Similar classical Marxist themes were struck by Brazilian groups such as the Trotskyite group Fracao Trotskista Quarta Internacional and the Marxist website Esquerda Diario, which used different social media platforms to help gin up turn out for the Jan. 24 demonstration not just in Argentine cities, but in others around the world, such as Paris, Brussels, Madrid, Santiago de Chile, Montevideo, Mexico City, Caracas and New York.

The communist student organization Juntos!, which is based in Sao Paulo, issued a statement calling for turn out in Argentina to protest “Milei and his attacks.”

“If Argentina stops these attacks, it will strengthen the struggle in the entire world against the extreme right, strengthening the class struggle perspective as the path against our enemies,” it said on Facebook.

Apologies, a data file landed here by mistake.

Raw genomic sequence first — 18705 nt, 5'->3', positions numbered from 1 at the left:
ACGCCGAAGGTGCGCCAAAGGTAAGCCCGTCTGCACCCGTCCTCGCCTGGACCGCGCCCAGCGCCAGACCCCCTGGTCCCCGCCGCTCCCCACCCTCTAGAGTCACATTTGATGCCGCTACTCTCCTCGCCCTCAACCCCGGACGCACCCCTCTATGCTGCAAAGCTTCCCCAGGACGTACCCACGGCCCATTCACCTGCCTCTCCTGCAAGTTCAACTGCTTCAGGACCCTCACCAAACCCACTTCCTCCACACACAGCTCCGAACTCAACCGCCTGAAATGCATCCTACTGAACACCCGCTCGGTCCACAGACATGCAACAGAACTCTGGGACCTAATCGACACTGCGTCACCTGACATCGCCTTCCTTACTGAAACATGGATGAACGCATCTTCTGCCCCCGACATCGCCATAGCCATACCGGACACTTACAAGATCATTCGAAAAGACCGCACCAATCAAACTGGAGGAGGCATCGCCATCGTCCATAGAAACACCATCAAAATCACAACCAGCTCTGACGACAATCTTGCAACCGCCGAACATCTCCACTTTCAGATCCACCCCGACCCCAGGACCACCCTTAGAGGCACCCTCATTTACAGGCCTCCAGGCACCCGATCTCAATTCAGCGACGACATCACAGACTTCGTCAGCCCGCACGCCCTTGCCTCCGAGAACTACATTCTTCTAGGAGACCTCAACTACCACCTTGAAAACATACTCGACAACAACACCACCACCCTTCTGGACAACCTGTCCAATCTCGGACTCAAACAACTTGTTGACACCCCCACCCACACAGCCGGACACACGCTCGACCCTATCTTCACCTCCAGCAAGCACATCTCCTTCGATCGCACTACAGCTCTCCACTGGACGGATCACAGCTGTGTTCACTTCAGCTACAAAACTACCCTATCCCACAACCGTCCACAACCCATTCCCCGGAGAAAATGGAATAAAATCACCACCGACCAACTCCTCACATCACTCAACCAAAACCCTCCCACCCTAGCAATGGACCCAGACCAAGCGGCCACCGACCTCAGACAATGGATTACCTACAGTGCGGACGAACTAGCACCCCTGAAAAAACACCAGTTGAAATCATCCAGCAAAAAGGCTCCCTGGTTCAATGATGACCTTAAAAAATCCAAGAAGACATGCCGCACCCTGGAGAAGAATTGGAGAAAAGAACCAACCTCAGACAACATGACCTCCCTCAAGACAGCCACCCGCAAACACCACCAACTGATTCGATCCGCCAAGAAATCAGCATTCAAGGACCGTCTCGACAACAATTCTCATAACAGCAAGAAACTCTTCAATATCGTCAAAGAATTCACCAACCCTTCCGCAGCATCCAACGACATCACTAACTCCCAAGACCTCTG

It was signed by several Marxist organizations, including the Union de Jovenes Comunistas, founded in Havana Cuba on April 4, 1962, just when the Castros were throwing their island nation completely into the Soviet camp, and applying the screws at home to those who disagreed.

This is what is arrayed against Milei, who only took office on December 10. There was no street violence against him in this dry run, but that is not guaranteed going forward. He remains immensely popular, an asset he will need against the organized global forces against him.

This piece originally appeared in Fundacion Disenso, in Spanish